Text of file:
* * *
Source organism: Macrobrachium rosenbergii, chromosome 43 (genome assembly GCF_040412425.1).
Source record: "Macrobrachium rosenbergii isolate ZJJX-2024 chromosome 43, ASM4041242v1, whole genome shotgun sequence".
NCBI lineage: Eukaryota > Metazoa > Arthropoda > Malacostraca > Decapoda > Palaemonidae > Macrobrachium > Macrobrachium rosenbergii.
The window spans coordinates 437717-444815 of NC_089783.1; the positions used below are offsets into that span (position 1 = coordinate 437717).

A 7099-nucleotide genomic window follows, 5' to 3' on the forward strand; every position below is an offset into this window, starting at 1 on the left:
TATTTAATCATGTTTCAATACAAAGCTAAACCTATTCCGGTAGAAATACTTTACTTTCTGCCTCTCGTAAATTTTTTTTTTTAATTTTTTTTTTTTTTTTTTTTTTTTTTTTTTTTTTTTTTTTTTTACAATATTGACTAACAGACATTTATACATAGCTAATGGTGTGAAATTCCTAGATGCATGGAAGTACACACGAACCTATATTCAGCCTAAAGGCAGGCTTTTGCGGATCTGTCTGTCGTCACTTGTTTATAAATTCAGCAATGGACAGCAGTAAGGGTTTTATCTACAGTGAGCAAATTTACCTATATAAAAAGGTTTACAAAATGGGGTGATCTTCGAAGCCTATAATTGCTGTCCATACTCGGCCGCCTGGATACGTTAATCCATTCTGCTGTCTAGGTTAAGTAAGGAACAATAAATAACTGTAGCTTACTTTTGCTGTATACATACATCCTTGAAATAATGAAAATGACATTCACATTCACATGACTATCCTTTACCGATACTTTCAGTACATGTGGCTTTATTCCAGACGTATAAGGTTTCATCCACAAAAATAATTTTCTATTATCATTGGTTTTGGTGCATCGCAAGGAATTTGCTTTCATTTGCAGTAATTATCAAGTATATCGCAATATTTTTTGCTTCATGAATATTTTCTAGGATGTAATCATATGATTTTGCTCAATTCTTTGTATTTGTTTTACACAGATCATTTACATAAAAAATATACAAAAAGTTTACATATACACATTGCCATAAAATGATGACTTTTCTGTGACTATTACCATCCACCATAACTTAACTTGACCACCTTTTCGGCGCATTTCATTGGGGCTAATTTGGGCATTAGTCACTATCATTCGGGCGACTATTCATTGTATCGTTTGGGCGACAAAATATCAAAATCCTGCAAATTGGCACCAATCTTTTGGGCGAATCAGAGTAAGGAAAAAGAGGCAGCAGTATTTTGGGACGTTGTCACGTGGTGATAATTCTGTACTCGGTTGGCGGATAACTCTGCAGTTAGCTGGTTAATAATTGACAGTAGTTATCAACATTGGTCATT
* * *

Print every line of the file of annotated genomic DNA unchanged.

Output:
Source organism: Macrobrachium rosenbergii, chromosome 43 (genome assembly GCF_040412425.1).
Source record: "Macrobrachium rosenbergii isolate ZJJX-2024 chromosome 43, ASM4041242v1, whole genome shotgun sequence".
NCBI lineage: Eukaryota > Metazoa > Arthropoda > Malacostraca > Decapoda > Palaemonidae > Macrobrachium > Macrobrachium rosenbergii.
The window spans coordinates 437717-444815 of NC_089783.1; the positions used below are offsets into that span (position 1 = coordinate 437717).

A 7099-nucleotide genomic window follows, 5' to 3' on the forward strand; every position below is an offset into this window, starting at 1 on the left:
TATTTAATCATGTTTCAATACAAAGCTAAACCTATTCCGGTAGAAATACTTTACTTTCTGCCTCTCGTAAATTTTTTTTTTTAATTTTTTTTTTTTTTTTTTTTTTTTTTTTTTTTTTTTTTTTTTTACAATATTGACTAACAGACATTTATACATAGCTAATGGTGTGAAATTCCTAGATGCATGGAAGTACACACGAACCTATATTCAGCCTAAAGGCAGGCTTTTGCGGATCTGTCTGTCGTCACTTGTTTATAAATTCAGCAATGGACAGCAGTAAGGGTTTTATCTACAGTGAGCAAATTTACCTATATAAAAAGGTTTACAAAATGGGGTGATCTTCGAAGCCTATAATTGCTGTCCATACTCGGCCGCCTGGATACGTTAATCCATTCTGCTGTCTAGGTTAAGTAAGGAACAATAAATAACTGTAGCTTACTTTTGCTGTATACATACATCCTTGAAATAATGAAAATGACATTCACATTCACATGACTATCCTTTACCGATACTTTCAGTACATGTGGCTTTATTCCAGACGTATAAGGTTTCATCCACAAAAATAATTTTCTATTATCATTGGTTTTGGTGCATCGCAAGGAATTTGCTTTCATTTGCAGTAATTATCAAGTATATCGCAATATTTTTTGCTTCATGAATATTTTCTAGGATGTAATCATATGATTTTGCTCAATTCTTTGTATTTGTTTTACACAGATCATTTACATAAAAAATATACAAAAAGTTTACATATACACATTGCCATAAAATGATGACTTTTCTGTGACTATTACCATCCACCATAACTTAACTTGACCACCTTTTCGGCGCATTTCATTGGGGCTAATTTGGGCATTAGTCACTATCATTCGGGCGACTATTCATTGTATCGTTTGGGCGACAAAATATCAAAATCCTGCAAATTGGCACCAATCTTTTGGGCGAATCAGAGTAAGGAAAAAGAGGCAGCAGTATTTTGGGACGTTGTCACGTGGTGATAATTCTGTACTCGGTTGGCGGATAACTCTGCAGTTAGCTGGTTAATAATTGACAGTAGTTATCAACATTGGTCATT